Post­card from the crest of a big wave

Ed­die Ved­der’s more re­laxed, al­most hip­pie coun­te­nance is hard to re­sist

The Weekend Australian - Review - - Tv - Icon­o­clasts 9.20pm, ABC2 Iain Shed­den

LAIRD likes Ed­die. Ed­die is awe­some. Ed­die is a man, a fa­ther and the de­fender of rock ’ n’ roll, Laird says.

Ed­die likes Laird. Laird is a big wave, says Ed­die. To­gether, the big wave and the de­fender of rock ’ n’ roll make an im­pres­sive team. They are stars in dif­fer­ent ways, but they share com­mon ground or, rather, com­mon wa­ter: the surf.

For Laird Hamil­ton the surf is life it­self. He’s one of the most ac­com­plished big wave surfers in his­tory and is the man you gen­er­ally see in pho­to­graphs or film footage looking like he’s about to be swal­lowed whole by a 10m wall of bright blue salt wa­ter.

Ed­die Ved­der is the singer in Pearl Jam, one of the most suc­cess­ful US rock bands of the past 20 years. He is also an ex­pe­ri­enced surfer and has spent quite a bit of time on this side of the world pur­su­ing his hobby, even when he hasn’t had work com­mit­ments here.

For the pur­poses of this doc­u­men­tary, how­ever, both men are in Maui, Hawaii, where Hamil­ton and his fam­ily live on a rus­tic prop­erty sur­rounded by li­likoi vines, the ocean and an as­sort­ment of dune bug­gies.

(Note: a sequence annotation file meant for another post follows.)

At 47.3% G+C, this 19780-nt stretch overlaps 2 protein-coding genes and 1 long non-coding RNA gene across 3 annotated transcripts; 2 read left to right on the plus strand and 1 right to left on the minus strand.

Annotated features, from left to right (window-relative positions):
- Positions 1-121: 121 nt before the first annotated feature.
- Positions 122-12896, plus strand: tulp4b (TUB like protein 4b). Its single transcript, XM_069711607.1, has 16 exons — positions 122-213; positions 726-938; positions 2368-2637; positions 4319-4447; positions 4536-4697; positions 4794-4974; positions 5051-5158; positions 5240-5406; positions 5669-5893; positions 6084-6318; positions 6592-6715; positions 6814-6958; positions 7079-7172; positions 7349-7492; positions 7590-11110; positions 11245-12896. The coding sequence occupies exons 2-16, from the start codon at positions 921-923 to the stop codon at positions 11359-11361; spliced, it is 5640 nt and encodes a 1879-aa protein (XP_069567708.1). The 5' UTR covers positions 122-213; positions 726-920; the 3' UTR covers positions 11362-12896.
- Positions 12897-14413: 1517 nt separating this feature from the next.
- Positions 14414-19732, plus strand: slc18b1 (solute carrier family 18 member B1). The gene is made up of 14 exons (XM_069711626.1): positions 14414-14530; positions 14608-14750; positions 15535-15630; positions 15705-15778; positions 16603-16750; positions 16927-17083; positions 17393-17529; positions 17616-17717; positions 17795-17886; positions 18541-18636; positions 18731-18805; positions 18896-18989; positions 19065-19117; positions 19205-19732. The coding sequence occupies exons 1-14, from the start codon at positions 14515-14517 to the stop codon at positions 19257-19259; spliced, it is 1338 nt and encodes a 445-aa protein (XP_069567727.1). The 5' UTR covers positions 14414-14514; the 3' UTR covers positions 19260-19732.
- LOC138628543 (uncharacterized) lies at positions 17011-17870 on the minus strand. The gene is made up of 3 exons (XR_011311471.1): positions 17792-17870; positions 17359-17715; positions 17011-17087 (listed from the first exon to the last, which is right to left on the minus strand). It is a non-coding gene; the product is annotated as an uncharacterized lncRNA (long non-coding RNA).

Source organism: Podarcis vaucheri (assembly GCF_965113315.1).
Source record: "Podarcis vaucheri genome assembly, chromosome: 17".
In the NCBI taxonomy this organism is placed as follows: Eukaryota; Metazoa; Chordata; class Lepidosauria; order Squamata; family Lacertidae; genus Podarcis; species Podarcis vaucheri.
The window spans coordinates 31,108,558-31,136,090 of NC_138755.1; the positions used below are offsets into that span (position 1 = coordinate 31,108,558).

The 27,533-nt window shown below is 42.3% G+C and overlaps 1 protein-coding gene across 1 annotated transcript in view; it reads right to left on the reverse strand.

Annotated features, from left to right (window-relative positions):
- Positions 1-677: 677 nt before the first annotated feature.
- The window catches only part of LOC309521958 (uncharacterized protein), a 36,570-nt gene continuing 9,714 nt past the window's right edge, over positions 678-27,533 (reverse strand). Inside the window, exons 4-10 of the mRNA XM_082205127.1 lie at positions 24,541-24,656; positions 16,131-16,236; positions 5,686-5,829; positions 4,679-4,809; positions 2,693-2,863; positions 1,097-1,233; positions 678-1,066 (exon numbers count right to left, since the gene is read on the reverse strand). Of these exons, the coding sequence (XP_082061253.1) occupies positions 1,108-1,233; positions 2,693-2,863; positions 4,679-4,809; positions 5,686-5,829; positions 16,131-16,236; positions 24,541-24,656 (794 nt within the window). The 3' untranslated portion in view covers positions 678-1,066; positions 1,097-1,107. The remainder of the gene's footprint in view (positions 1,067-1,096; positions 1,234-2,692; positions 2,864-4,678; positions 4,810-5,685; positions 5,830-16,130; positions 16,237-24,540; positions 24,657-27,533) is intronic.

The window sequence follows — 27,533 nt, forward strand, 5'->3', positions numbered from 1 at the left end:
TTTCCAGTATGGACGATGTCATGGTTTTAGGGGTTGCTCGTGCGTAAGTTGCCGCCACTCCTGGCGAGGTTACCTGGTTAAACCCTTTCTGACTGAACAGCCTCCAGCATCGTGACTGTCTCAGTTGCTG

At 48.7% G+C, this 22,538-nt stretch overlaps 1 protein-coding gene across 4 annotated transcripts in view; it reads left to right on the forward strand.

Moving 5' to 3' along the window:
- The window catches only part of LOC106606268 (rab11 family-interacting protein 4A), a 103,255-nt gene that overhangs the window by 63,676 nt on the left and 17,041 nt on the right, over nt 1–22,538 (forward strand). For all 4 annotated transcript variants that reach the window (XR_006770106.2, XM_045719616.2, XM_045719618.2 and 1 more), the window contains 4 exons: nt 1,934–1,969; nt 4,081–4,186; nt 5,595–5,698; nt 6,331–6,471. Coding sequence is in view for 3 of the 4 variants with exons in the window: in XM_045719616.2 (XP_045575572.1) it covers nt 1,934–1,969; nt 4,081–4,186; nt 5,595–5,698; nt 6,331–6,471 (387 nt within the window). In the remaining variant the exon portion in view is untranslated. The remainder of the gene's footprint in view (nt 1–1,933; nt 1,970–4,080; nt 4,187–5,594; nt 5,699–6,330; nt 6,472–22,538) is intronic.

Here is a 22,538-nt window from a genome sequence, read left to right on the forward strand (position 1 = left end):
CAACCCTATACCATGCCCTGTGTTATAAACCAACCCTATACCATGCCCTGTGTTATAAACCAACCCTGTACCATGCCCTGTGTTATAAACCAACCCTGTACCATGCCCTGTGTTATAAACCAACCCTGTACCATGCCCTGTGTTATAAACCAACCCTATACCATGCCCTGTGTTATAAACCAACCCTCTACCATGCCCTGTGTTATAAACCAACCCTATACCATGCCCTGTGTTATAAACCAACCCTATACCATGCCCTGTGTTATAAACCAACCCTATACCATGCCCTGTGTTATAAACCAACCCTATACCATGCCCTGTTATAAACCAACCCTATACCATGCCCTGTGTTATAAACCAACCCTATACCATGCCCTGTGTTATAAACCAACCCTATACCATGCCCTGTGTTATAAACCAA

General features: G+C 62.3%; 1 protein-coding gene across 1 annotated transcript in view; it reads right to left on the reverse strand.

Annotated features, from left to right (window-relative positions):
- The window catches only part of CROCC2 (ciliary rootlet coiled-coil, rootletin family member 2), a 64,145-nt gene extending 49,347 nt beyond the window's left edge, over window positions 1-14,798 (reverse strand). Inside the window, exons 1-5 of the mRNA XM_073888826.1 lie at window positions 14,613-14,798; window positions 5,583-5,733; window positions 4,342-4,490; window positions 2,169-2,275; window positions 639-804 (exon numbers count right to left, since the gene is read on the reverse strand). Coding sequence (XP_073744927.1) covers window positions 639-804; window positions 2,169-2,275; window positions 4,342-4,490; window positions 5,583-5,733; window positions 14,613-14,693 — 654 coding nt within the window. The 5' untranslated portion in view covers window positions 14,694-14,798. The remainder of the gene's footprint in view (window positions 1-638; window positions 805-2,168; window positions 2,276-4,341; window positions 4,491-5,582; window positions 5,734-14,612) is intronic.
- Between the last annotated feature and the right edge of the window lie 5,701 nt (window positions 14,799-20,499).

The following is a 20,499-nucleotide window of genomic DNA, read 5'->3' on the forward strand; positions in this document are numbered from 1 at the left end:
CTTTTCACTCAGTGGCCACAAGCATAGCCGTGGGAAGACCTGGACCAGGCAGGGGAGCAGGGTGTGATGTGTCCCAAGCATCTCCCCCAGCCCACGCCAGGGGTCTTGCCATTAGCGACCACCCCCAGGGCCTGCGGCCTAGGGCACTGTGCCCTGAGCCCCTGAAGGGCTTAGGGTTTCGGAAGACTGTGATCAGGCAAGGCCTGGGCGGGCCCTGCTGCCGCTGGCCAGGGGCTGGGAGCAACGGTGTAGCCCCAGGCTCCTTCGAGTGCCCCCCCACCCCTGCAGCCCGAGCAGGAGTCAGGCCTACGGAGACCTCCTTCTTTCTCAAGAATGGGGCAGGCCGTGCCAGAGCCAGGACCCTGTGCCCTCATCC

In th­ese the two bud­dies drive around looking at the ocean, talk­ing in that surf- as- re­li­gion lan­guage only surfers know.

Noth­ing wrong with that, of course. In places it’s quite charm­ing to see and hear two mates shar­ing their ex­pe­ri­ences and pas­sions.

They go surf­ing a lot, on big waves, lit­tle waves, big boards and lit­tle boards. They ride Jet Skis, a he­li­copter, an ex- army con­trap­tion with big wheels.

This doco, episode one in a se­ries, is a mix­ture of travel doc­u­men­tary and an ex­plo­ration of the fa­mous at play.

Surf’s their turf: Laird Hamil­ton and Ed­die Ved­der on a Maui beach Oh, and bond­ing. And am­a­teur phi­los­o­phy. Ved­der and Hamil­ton sit on beaches, in cars and on cliff- tops, mus­ing on the great god surf and its place in the world.

If it weren’t for eat­ing and sleep­ing, we could spend our whole lives out there, Hamil­ton says, and you know he’s only half jok­ing.

Once you’ve tired of the action shots of the boys on the wa­ter and the cut­aways to Ed­die and his band mak­ing their liv­ing, there’s not a lot of sub­stance left.

Clearly, Hamil­ton



driven, fo­cused and in­cred­i­bly fit in­di­vid­ual. He and his wife and daugh­ters work out to­gether in their home gym.

If rock ’ n’ roll hadn’t been so suc­cess­ful for him, you get the im­pres­sion Ved­der would be lead­ing a sim­i­lar ex­is­tence.

And Ved­der’s more re­laxed, al­most hip­pie coun­te­nance is hard to re­sist. He’s a walk­ing ad­ver­tise­ment for surf cul­ture, chilled and happy.

The film isn’t much more than a post­card, but at least a few times you’ll wish you were there.

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